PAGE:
Part 2: Mortgage Preapprovals

If you read our previous blog post on mortgage preapprovals, you already know how important it is to have one before you start looking for a home.

A mortgage preapproval lets you know how much house you can afford, makes putting offers in more competitive and also locks in interest rates for a set period of time. Now that you know how important a preapproval is, it’s time to think about what documents and information you will need to gather before actually getting a preapproval.

What You Need to Get Pre-Approved for a Mortgage:

  • Photo ID – this one is pretty obvious, but it’s essential to have official photo identification when applying for a mortgage preapproval.
  • Proof of income – usually in the form of pay stubs, a T-4 slip or a personal income tax return.
  • Employer verification – usually a letter from your employer, along with a record of your current salary, is required.
  • Proof of assets – go to your mortgage appointment with account numbers for your bank accounts and investments so that it’s easy for your lender to review your assets. You’ll also need to have details handy about any debts, car loans, student loans, lines of credit, etc. that will impact the amount of your mortgage pre-approval.
  • Proof of down payment – you’ll need to show exactly how much you have saved for your down payment and if your down payment is a gift, you’ll need a letter from the gift-giver which states you don’t need to pay back the sum of money.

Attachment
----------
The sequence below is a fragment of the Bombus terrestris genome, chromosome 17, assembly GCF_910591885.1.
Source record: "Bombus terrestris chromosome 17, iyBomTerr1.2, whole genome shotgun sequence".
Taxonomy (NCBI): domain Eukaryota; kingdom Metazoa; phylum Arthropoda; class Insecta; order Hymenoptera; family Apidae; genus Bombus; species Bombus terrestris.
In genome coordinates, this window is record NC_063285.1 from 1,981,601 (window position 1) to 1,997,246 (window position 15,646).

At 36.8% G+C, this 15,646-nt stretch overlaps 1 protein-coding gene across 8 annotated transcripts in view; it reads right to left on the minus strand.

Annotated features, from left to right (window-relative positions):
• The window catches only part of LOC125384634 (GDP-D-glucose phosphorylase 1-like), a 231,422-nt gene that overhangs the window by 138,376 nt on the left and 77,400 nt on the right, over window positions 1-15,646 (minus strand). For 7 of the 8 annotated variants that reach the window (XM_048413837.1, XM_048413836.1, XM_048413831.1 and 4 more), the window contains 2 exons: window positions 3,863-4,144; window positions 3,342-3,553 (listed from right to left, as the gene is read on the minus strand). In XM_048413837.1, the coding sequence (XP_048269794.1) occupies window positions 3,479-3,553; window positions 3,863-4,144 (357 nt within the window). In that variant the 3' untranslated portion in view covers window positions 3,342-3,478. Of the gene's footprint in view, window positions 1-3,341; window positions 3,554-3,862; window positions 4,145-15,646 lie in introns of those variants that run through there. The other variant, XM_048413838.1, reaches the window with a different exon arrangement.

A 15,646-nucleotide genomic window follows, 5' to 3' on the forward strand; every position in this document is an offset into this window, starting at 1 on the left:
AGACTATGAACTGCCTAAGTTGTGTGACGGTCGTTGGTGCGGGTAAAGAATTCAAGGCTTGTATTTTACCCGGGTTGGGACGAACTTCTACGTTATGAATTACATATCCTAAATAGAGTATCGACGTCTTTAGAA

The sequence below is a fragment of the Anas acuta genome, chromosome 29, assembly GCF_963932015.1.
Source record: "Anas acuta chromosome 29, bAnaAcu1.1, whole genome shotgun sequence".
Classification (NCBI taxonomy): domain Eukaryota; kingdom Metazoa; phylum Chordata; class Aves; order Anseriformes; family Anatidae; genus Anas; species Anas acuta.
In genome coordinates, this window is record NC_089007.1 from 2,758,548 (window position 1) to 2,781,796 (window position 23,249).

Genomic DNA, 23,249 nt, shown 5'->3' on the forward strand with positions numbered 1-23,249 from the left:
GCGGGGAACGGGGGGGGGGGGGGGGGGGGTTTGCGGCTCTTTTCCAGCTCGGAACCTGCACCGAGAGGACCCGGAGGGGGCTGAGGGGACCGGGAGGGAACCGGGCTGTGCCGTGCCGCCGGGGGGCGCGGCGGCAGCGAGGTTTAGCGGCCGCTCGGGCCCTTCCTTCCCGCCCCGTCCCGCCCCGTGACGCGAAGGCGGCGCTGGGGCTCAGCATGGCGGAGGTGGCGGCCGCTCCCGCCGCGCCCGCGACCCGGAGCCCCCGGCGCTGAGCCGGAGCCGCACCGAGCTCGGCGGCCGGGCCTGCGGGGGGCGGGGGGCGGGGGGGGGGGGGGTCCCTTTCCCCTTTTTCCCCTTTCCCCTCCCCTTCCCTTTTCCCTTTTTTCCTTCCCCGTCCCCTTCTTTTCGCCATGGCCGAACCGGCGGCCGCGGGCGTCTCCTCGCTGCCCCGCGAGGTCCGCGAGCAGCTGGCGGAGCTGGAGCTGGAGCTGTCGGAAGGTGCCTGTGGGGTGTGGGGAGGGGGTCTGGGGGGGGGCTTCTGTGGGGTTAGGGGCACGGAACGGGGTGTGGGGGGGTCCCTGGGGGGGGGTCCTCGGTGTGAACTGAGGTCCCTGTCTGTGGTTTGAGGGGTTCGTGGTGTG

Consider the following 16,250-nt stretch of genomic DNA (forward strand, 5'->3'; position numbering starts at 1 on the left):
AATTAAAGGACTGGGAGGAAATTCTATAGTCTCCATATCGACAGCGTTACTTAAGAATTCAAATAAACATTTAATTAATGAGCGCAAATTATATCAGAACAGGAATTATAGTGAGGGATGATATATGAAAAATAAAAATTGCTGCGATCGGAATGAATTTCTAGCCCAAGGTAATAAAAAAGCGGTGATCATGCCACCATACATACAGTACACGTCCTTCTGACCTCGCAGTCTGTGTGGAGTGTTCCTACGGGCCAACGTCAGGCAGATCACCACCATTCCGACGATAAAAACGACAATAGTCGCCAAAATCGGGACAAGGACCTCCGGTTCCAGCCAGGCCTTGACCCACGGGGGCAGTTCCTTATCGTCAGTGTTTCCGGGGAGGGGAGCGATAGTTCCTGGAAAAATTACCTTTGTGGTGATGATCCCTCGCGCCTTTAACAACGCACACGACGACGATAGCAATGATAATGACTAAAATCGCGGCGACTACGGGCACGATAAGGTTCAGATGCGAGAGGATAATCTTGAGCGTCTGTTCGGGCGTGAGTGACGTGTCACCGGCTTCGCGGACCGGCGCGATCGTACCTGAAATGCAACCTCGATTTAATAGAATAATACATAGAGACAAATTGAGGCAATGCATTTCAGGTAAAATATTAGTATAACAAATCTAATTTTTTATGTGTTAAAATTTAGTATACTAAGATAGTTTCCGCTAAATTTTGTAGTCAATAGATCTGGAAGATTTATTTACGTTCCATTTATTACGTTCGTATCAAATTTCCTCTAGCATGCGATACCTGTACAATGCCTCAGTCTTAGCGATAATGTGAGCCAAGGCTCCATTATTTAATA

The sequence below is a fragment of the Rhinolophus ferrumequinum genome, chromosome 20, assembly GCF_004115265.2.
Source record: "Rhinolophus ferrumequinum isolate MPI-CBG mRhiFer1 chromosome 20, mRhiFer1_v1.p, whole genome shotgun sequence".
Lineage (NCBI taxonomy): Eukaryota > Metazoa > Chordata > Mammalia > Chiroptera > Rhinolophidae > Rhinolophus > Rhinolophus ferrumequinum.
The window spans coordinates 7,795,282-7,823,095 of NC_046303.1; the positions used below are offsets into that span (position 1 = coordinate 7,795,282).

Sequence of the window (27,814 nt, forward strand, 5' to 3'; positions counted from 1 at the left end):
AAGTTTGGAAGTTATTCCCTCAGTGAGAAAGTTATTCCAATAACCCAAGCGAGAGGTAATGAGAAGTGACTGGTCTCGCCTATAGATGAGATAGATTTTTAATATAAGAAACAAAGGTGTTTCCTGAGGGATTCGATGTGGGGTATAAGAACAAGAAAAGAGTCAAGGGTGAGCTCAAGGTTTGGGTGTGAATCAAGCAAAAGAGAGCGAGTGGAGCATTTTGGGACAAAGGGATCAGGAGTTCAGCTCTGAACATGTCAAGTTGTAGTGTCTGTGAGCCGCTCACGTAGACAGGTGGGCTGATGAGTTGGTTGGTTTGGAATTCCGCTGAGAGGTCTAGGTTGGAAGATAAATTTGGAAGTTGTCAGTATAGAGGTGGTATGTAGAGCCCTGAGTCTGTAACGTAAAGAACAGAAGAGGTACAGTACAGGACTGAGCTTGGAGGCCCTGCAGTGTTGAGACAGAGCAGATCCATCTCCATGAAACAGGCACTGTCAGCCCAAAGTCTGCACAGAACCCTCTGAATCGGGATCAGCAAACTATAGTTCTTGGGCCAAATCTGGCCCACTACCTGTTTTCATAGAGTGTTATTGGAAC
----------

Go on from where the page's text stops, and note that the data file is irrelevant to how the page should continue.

• Good credit – be prepared for your lender to run a credit check on you. Lenders offer the best rates for customers with good credit ratings so you can be sure this is part of the preapproval process.

Others Things to Keep in Mind with Mortgage Preapprovals:

  • If your lender doesn’t review the above qualifications when giving you a preapproval and only gives you a rate guarantee, be careful. This means that you will still need to be approved for the actual mortgage which means the amount of mortgage you’ll be granted could change, suddenly making that dream house unaffordable.
  • Get a second preapproval. If 45-60 days have passed from when you got your initial pre-approval and rates have risen, consider getting a second preapproval elsewhere to see how rates compare. Since a lender will only give you one pre-approval at a time, it might be worth it to see what the competition is offering.
  • Reset your pre-approval if necessary. If the end of your pre-approval guarantee is coming up and interest rates remain low, reset your preapproval to protect yourself in case rates rise.

If you have any more questions about mortgage preapprovals that I didn’t cover in this post, please feel free to reach out to me via email or by phone at 519-222-1540. I’d be happy to give you more details and offer next steps. 

Posted by Greg Dewar on
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